No one seems to be able to agree on what exactly is a good American. Most days, Americans complain: Congress does too little or Congress interferes too much. No government agency gets it right, and they are wrong from both sides of the liberal/conservative spectrum. The constant disagreement makes it clear that a political, national identity is nondescript. One quality runs strong throughout most Americans: discontent.
Recently, I began reading the Federalist papers written by Hamilton, Madison, and Jay in defense of our Constitution and the creation of a strong federal government. As political theory, these men were brilliant. Studying the past through a critical lens and analyzing the present through a capitalistic understanding, Hamilton et al defend the necessity for a Union, rather than a loose affiliation of several states.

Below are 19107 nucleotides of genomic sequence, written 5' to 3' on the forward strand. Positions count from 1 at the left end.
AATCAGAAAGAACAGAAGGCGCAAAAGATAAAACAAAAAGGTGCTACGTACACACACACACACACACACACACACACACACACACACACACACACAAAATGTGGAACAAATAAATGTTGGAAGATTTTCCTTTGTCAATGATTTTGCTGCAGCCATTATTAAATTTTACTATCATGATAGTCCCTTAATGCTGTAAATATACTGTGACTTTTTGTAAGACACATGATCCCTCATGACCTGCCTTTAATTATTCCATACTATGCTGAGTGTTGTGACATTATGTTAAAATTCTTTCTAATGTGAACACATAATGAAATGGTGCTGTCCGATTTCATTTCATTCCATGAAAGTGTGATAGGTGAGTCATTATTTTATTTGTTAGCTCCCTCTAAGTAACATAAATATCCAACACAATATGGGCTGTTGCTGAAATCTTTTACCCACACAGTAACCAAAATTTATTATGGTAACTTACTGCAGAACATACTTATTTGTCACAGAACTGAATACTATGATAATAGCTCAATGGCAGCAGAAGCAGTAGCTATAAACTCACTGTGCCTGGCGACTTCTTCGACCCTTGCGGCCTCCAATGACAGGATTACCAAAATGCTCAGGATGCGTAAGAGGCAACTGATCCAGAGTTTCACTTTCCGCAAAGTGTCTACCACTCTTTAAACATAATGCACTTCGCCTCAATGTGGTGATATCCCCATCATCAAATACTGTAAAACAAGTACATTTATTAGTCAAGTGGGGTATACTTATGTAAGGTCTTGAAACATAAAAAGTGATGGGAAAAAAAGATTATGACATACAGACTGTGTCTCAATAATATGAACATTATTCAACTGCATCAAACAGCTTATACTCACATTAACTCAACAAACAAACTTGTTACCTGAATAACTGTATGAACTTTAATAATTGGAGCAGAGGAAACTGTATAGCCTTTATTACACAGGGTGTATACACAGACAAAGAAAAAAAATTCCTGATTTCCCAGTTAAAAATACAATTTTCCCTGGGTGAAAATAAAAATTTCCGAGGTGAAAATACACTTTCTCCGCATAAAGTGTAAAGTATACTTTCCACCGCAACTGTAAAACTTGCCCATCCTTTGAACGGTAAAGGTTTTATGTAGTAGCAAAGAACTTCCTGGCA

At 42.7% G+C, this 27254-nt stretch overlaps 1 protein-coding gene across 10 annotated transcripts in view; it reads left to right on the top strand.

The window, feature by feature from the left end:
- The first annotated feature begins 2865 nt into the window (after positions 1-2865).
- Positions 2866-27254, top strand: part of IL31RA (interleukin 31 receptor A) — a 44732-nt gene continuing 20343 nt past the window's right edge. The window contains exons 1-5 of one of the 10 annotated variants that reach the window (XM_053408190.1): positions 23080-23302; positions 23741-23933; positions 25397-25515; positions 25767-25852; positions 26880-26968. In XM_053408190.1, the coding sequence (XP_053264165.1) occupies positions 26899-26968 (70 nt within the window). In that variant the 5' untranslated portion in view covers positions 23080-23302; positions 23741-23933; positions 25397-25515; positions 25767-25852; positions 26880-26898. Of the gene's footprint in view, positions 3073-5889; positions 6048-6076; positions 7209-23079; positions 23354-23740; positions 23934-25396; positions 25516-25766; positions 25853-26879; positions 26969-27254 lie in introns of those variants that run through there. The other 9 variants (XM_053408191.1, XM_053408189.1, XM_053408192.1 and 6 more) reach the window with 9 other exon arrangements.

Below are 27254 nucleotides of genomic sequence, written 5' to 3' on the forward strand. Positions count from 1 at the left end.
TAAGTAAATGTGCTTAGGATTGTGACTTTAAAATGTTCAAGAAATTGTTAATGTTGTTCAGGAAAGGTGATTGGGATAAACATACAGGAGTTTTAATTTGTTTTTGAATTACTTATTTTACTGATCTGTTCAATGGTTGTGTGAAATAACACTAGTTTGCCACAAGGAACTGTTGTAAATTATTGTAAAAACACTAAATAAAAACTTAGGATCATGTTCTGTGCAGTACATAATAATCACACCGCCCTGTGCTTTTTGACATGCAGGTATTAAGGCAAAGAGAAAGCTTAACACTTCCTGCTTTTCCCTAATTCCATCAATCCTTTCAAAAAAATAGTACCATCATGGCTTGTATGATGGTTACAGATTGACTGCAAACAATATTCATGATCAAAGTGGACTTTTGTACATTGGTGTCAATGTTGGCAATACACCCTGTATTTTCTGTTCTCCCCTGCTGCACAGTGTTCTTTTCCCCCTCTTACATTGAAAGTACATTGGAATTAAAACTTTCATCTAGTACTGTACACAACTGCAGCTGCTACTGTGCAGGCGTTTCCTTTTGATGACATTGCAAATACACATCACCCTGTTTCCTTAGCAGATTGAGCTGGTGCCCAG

Yet, I can’t help but believe that the Americans they are writing to were inherently different than the Americans of today. These people were invigorated with the notion of universal human rights. Morality was hardly relative in the sense it is today. The ideal of Justice rang true. Americas were comrades, not enemies. What has happened?
How can I be a good citizen, a good American, and a good human in light of the world in which I inhabit? And as I wonder these questions, I challenge the notion that to be a good American is simply to be discontent. There is a far more defining characteristic to which we must all aspire. Hamilton understood this. So did many of the Founding Fathers. What is it that we all forgot?